Background:: Nutrition interventions have specific features that might warrant modifications to the methods used for economic evaluations of healthcare interventions. Aim:: The aim of the article is to identify these features and when they challenge the use of cost-utility analysis (CUA). Methods:: A critical review of the literature is conducted and a 2 by 2 classification matrix for nutrition interventions is proposed based on 1) who the main party responsible for the implementation and funding of the intervention is; and 2) who the target recipient of the intervention is. The challenges of conducting economic evaluations for each group of nutrition interventions are then analysed according to four main aspects: attribution of effects, measuring and valuing outcomes, inter-sectorial costs and consequences and equity considerations. Results and conclusions:: CUA is appropriate for nutrition interventions when they are funded from the healthcare sector, have no (or modest) spill-overs to other sectors of the economy and have only (or mainly) health consequences. For other interventions, typically involving different government agencies, with cost implications for the private sector, with important wellbeing consequences outside health and with heterogeneous welfare effects across socio-economic groups, other economic evaluation methods need to be developed in order to offer valid guidance to policy making. For these interventions, checklists for critical appraisal of economic evaluations may require some substantial changes.

Economic evaluation of nutrition interventions: Does one size fit all?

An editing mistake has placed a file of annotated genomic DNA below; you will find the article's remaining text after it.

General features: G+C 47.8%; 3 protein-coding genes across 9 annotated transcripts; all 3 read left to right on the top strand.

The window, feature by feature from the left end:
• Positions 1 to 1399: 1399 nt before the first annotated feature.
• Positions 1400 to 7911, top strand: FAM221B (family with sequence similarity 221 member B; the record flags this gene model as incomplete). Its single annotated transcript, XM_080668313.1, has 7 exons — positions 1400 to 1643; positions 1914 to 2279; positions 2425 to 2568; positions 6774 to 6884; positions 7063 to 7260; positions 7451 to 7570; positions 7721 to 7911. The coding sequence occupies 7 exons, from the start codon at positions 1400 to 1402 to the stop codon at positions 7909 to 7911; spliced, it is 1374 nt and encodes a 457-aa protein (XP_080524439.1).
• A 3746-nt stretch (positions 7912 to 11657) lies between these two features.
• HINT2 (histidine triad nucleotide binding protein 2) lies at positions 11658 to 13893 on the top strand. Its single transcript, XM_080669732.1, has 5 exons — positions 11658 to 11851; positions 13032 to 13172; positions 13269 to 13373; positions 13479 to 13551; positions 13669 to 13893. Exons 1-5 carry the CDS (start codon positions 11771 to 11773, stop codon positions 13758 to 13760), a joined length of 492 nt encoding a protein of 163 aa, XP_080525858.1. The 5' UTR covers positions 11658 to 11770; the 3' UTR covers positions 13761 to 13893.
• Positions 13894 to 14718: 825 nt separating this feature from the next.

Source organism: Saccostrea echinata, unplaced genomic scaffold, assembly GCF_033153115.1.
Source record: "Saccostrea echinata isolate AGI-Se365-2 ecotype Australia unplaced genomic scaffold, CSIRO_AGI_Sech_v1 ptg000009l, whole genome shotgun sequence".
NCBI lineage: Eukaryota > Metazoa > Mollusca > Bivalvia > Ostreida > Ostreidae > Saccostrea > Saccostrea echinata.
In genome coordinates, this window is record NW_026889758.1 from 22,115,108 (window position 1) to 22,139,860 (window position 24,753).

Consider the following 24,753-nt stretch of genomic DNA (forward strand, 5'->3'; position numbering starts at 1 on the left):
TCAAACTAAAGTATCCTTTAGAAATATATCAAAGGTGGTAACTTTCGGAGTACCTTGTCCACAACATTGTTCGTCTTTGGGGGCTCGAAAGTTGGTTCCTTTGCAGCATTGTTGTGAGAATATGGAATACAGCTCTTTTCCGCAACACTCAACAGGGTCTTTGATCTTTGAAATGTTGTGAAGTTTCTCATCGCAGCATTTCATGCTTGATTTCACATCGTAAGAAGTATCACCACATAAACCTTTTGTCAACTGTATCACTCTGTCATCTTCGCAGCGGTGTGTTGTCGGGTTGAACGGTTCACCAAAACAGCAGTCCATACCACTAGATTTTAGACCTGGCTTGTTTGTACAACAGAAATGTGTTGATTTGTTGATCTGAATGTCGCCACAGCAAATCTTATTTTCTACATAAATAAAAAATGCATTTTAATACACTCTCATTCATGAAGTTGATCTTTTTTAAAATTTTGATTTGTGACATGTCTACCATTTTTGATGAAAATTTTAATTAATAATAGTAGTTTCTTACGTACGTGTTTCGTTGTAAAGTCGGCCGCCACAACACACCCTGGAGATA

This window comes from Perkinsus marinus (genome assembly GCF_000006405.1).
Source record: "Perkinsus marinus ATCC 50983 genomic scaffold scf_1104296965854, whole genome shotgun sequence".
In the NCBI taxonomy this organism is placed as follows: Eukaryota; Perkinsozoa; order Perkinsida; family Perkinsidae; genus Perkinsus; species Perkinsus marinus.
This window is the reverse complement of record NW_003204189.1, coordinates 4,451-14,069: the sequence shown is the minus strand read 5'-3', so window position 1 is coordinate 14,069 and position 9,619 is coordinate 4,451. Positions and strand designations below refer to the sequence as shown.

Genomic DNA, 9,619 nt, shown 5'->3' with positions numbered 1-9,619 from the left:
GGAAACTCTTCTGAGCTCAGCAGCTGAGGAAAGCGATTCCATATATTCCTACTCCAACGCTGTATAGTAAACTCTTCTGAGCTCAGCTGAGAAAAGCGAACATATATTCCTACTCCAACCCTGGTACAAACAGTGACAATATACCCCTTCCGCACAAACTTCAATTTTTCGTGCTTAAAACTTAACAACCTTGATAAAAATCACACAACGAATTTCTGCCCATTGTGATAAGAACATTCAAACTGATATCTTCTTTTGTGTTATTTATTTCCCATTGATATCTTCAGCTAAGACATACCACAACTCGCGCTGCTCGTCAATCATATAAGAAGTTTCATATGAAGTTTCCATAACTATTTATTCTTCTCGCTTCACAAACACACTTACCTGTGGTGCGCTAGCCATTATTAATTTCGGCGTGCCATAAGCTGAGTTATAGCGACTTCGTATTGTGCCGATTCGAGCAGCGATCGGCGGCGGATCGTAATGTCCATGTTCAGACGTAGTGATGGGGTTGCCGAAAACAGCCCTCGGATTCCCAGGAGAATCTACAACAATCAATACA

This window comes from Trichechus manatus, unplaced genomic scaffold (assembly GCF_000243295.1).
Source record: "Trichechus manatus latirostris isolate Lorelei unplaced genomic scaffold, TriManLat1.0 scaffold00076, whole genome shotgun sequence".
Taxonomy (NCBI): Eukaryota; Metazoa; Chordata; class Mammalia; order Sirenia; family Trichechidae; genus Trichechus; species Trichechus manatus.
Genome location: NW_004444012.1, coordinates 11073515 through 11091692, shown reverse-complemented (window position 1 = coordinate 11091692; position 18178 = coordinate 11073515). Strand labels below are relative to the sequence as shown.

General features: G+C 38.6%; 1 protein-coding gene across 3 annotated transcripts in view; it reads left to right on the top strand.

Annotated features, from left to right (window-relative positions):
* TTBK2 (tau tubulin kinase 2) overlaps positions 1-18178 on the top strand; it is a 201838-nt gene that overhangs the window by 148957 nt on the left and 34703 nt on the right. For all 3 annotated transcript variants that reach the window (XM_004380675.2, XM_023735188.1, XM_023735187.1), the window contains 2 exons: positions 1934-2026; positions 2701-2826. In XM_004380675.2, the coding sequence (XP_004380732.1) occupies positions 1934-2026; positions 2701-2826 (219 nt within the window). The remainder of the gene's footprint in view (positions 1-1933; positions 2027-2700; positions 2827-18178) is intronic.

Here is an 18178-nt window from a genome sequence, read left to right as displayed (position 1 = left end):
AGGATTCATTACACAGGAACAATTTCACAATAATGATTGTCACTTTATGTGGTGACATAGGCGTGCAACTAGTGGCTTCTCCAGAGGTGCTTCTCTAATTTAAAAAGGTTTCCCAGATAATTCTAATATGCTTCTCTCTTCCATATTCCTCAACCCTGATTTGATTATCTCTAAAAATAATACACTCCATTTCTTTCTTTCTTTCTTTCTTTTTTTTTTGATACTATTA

Mazzocchi M.;
2021

Abstract

Background:: Nutrition interventions have specific features that might warrant modifications to the methods used for economic evaluations of healthcare interventions. Aim:: The aim of the article is to identify these features and when they challenge the use of cost-utility analysis (CUA). Methods:: A critical review of the literature is conducted and a 2 by 2 classification matrix for nutrition interventions is proposed based on 1) who the main party responsible for the implementation and funding of the intervention is; and 2) who the target recipient of the intervention is. The challenges of conducting economic evaluations for each group of nutrition interventions are then analysed according to four main aspects: attribution of effects, measuring and valuing outcomes, inter-sectorial costs and consequences and equity considerations. Results and conclusions:: CUA is appropriate for nutrition interventions when they are funded from the healthcare sector, have no (or modest) spill-overs to other sectors of the economy and have only (or mainly) health consequences. For other interventions, typically involving different government agencies, with cost implications for the private sector, with important wellbeing consequences outside health and with heterogeneous welfare effects across socio-economic groups, other economic evaluation methods need to be developed in order to offer valid guidance to policy making. For these interventions, checklists for critical appraisal of economic evaluations may require some substantial changes.
Fattore G.; Federici C.; Drummond M.; Mazzocchi M.; Detzel P.; Hutton Z.V.; Shankar B.
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Utilizza questo identificativo per citare o creare un link a questo documento: http://hdl.handle.net/11585/849877
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